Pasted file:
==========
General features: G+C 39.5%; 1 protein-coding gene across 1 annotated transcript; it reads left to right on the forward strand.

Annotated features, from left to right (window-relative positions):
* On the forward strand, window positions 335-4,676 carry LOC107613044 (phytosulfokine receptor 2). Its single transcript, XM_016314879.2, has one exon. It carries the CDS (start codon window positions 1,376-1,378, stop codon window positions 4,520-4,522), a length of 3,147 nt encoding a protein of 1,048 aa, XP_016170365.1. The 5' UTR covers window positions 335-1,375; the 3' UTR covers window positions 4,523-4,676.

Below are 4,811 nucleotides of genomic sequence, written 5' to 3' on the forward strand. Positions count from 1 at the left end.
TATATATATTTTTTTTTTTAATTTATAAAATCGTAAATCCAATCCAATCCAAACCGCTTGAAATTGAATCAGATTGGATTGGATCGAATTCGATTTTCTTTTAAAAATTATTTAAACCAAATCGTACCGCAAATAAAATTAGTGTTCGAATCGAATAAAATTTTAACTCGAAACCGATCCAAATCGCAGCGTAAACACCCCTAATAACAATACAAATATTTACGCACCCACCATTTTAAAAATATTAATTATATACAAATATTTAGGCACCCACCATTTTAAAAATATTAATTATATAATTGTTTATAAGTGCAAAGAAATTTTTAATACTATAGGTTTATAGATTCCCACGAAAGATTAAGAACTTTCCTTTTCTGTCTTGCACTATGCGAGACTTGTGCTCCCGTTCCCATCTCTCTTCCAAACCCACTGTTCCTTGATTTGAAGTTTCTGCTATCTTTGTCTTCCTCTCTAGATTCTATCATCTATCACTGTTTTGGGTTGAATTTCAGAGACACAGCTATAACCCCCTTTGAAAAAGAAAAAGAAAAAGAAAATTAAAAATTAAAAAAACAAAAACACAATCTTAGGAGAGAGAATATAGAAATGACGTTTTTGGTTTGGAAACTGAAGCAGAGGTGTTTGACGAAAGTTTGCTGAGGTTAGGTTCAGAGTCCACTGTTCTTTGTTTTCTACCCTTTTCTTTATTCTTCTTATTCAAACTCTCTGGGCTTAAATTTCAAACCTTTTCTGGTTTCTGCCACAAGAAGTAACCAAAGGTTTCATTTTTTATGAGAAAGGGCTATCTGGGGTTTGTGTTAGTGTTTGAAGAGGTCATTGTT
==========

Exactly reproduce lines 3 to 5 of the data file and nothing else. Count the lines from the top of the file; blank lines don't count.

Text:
* On the forward strand, window positions 335-4,676 carry LOC107613044 (phytosulfokine receptor 2). Its single transcript, XM_016314879.2, has one exon. It carries the CDS (start codon window positions 1,376-1,378, stop codon window positions 4,520-4,522), a length of 3,147 nt encoding a protein of 1,048 aa, XP_016170365.1. The 5' UTR covers window positions 335-1,375; the 3' UTR covers window positions 4,523-4,676.

Below are 4,811 nucleotides of genomic sequence, written 5' to 3' on the forward strand. Positions count from 1 at the left end.
TATATATATTTTTTTTTTTAATTTATAAAATCGTAAATCCAATCCAATCCAAACCGCTTGAAATTGAATCAGATTGGATTGGATCGAATTCGATTTTCTTTTAAAAATTATTTAAACCAAATCGTACCGCAAATAAAATTAGTGTTCGAATCGAATAAAATTTTAACTCGAAACCGATCCAAATCGCAGCGTAAACACCCCTAATAACAATACAAATATTTACGCACCCACCATTTTAAAAATATTAATTATATACAAATATTTAGGCACCCACCATTTTAAAAATATTAATTATATAATTGTTTATAAGTGCAAAGAAATTTTTAATACTATAGGTTTATAGATTCCCACGAAAGATTAAGAACTTTCCTTTTCTGTCTTGCACTATGCGAGACTTGTGCTCCCGTTCCCATCTCTCTTCCAAACCCACTGTTCCTTGATTTGAAGTTTCTGCTATCTTTGTCTTCCTCTCTAGATTCTATCATCTATCACTGTTTTGGGTTGAATTTCAGAGACACAGCTATAACCCCCTTTGAAAAAGAAAAAGAAAAAGAAAATTAAAAATTAAAAAAACAAAAACACAATCTTAGGAGAGAGAATATAGAAATGACGTTTTTGGTTTGGAAACTGAAGCAGAGGTGTTTGACGAAAGTTTGCTGAGGTTAGGTTCAGAGTCCACTGTTCTTTGTTTTCTACCCTTTTCTTTATTCTTCTTATTCAAACTCTCTGGGCTTAAATTTCAAACCTTTTCTGGTTTCTGCCACAAGAAGTAACCAAAGGTTTCATTTTTTATGAGAAAGGGCTATCTGGGGTTTGTGTTAGTGTTTGAAGAGGTCATTGTT